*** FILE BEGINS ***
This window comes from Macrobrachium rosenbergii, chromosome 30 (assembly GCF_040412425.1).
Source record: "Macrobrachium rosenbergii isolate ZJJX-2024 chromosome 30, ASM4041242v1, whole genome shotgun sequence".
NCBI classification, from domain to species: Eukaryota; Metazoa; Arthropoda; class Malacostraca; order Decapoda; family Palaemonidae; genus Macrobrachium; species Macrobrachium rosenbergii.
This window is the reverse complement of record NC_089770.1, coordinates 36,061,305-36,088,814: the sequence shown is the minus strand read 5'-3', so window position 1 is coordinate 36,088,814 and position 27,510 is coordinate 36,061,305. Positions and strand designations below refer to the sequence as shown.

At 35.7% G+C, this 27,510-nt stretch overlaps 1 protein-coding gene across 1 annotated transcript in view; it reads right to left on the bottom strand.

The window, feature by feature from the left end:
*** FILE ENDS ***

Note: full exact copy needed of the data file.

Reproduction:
This window comes from Macrobrachium rosenbergii, chromosome 30 (assembly GCF_040412425.1).
Source record: "Macrobrachium rosenbergii isolate ZJJX-2024 chromosome 30, ASM4041242v1, whole genome shotgun sequence".
NCBI classification, from domain to species: Eukaryota; Metazoa; Arthropoda; class Malacostraca; order Decapoda; family Palaemonidae; genus Macrobrachium; species Macrobrachium rosenbergii.
This window is the reverse complement of record NC_089770.1, coordinates 36,061,305-36,088,814: the sequence shown is the minus strand read 5'-3', so window position 1 is coordinate 36,088,814 and position 27,510 is coordinate 36,061,305. Positions and strand designations below refer to the sequence as shown.

At 35.7% G+C, this 27,510-nt stretch overlaps 1 protein-coding gene across 1 annotated transcript in view; it reads right to left on the bottom strand.

The window, feature by feature from the left end: